New York's legislature wants to spend more on social needs than Gov. Hochul budgeted for
The New York State Assembly and Senate began passing their versions of the state budget Monday — and both houses, led by Democrats, propose spending more than $6 billion above Democratic Gov. Kathy Hochul’s spending plan.
Assembly Speaker Carl Heastie said his house is adding an additional $3 billion to help fix a broken child care system and revive the economy. He said it includes money to pay workers higher wages and subsidize costs for lower-income parents.
“The expansion of child care is very important,” said Heastie, who added that without adequate child care, many women have to choose between caring for their children and going to work.
The Senate is proposing over $4 billion in additional funds for child care, saying the goal is to provide “universal” access.
Senate Finance Committee Chair Liz Krueger said both houses also want to reduce chronic shortages of home health care workers by boosting what are often poverty-level wages.
“We need to be able to pay them a wage that even provides them enough money to pay for a car to drive to their job,” Kruger said. “And right now, the wages are so low, they can’t even afford to take the jobs.”
Hochul’s $216 billion budget plan already increased state spending by more than 5% from the previous year. She was able to do so because of generous federal relief packages earlier in the pandemic, and higher-than-expected tax collections, including a new income tax surcharge on the wealthy.
Fiscal watchdog groups warned that the final budget should not spend more than the governor has proposed.
The Citizens Budget Commission’s Patrick Orecki said with the additional funds, Hochul and the Legislature have been given a rare opportunity to finally end New York’s chronic year-to-year budget deficits.
Orecki said the governor’s plan is carefully balanced to rein in projected deficits until 2026. He said any additions would result in higher future budget gaps before then.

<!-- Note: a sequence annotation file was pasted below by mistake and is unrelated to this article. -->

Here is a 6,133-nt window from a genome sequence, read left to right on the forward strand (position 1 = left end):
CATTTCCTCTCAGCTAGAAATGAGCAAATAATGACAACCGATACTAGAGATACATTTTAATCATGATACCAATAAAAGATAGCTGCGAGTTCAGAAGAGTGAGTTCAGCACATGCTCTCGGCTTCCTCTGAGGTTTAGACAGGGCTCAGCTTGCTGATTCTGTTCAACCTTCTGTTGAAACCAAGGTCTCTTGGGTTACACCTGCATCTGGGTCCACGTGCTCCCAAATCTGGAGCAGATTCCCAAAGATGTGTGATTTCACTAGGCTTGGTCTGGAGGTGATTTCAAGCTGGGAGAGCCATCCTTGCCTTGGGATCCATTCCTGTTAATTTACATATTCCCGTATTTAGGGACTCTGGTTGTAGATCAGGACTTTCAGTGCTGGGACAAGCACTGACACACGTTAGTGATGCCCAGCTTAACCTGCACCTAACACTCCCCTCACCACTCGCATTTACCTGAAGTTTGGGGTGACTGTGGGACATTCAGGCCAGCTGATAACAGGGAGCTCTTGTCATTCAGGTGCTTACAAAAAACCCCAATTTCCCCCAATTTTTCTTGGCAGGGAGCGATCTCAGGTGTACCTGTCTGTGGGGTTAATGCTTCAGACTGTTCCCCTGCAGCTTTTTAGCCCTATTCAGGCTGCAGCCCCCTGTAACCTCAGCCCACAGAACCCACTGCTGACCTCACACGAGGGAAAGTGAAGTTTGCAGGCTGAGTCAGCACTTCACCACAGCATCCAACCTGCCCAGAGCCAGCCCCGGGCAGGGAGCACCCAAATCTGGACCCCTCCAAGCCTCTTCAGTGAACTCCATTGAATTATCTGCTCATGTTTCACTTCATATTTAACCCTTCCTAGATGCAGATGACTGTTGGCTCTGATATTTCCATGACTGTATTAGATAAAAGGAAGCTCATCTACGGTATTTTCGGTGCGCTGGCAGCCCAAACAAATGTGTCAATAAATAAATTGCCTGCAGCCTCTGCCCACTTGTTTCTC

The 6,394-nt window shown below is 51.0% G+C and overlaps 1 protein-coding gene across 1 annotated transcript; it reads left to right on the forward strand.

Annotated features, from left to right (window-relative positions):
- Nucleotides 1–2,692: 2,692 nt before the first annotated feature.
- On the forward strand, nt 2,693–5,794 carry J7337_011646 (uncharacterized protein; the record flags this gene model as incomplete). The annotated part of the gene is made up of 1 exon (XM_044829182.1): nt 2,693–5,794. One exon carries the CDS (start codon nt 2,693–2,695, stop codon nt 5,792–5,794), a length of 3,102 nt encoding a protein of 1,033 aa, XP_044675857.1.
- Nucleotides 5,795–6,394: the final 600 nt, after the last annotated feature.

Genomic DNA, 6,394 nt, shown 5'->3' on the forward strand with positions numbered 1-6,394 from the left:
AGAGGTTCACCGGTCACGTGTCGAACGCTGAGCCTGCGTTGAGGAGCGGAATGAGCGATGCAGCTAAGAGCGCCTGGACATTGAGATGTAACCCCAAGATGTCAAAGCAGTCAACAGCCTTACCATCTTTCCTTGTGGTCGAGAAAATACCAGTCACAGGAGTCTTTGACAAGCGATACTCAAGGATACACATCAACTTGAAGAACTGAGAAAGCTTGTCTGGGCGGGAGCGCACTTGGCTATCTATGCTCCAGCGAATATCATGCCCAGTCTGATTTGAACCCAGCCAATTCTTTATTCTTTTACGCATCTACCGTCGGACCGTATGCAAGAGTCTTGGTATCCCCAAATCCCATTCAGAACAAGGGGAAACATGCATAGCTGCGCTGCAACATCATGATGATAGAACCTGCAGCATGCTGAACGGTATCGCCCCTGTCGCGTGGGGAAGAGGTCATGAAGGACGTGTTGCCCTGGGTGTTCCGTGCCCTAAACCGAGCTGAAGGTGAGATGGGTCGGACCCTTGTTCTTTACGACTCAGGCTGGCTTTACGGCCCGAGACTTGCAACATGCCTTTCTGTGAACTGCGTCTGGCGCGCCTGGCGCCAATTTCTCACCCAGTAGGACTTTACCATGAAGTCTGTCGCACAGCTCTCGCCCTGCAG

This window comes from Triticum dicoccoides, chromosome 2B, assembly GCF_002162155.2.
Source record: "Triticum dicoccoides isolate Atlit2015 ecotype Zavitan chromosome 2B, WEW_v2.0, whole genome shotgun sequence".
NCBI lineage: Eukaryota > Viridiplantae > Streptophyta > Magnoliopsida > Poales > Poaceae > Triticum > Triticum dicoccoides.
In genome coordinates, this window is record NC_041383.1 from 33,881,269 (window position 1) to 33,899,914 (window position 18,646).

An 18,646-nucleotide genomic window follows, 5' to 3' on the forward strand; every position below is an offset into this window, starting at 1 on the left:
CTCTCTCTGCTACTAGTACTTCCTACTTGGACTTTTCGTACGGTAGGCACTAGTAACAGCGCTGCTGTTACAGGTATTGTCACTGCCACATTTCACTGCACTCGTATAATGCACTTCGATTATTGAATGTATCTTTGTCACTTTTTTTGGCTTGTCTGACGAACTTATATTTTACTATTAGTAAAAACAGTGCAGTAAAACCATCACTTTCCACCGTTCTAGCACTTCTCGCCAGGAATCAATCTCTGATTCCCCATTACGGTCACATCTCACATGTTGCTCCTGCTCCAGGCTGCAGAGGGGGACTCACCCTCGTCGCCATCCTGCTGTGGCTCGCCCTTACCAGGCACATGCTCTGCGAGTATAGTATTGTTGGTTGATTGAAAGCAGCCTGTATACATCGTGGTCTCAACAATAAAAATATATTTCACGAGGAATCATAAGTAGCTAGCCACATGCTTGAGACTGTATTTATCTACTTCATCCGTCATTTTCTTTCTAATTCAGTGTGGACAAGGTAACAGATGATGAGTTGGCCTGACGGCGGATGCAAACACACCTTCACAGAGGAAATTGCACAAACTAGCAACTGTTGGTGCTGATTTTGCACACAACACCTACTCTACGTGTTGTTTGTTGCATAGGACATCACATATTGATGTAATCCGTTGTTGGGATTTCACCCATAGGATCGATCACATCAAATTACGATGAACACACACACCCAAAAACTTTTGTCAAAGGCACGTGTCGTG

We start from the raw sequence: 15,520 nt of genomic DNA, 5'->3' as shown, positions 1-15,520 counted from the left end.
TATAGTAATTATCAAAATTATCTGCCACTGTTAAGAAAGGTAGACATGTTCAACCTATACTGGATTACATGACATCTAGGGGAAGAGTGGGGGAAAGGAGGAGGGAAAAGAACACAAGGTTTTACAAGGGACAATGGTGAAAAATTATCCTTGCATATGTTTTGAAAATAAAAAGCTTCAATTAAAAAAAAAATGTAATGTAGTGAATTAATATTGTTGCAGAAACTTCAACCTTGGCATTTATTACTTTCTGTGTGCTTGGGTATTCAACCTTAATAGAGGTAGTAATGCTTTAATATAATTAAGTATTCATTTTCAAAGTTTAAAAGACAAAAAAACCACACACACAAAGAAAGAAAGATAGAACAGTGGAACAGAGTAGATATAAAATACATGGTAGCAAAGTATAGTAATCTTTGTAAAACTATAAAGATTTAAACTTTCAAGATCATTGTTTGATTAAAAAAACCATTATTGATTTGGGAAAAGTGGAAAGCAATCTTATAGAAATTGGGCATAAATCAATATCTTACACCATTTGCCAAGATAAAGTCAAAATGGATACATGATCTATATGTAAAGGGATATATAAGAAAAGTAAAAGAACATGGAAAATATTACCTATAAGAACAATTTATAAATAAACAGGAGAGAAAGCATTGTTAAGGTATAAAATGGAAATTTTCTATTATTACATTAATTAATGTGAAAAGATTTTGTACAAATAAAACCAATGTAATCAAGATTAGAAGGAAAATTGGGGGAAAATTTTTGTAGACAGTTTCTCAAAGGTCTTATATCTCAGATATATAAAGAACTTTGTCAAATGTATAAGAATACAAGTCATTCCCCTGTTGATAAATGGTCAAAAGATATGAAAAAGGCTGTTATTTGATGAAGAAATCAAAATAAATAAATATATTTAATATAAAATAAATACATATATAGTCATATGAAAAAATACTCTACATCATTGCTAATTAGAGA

“Any new spending that you layer on top of what was already in the executive budget is just going to create a gap in the out years,” Orecki said.
Both houses say their plans are balanced for the next two years, but could not say whether their spending plans would create deficits after that.
Orecki also said lawmakers should put aside more money in reserve funds. He said the governor’s budget proposed that $5 billion be set aside, but the Senate and Assembly budgets reduce that amount by $1.8 billion.
He said New York’s finances are more precarious than in many other states.
“New York state has a pretty potentially volatile revenue stream, relying a lot on ultra-high-income earners and the performance of the stock market,” he said.
The Legislature’s budget plans, in a departure from past practices, leave out many items that the governor said were important to her, including authorizing alcohol-to-go for the state’s restaurants, a revamping of the troubled state ethics commission and term limits for statewide elected offices.
In recent decades, governors have increasingly included in their budgets policy items that are not directly related to state spending because they have more leverage over lawmakers during the budget process than during the rest of the year.
Heastie said the Democratic conference in his house wants to end that practice and keep the state spending plan separate from other issues.
“I’m not trying to send Governor Hochul a message, I’m just relaying the feelings and sentiments of the conference,” said Heastie. “They just want to put forward a fiscal document.”
The speaker said he expects the budget talks over the next few weeks with the governor to go smoothly. He said Hochul has set the tone by extending an olive branch to the Legislature, compared with the actions of past governors. She has left a $2 billion pool of money from the federal relief funds so that the governor and Legislature can decide together how best to spend it.
The budget is due by April 1.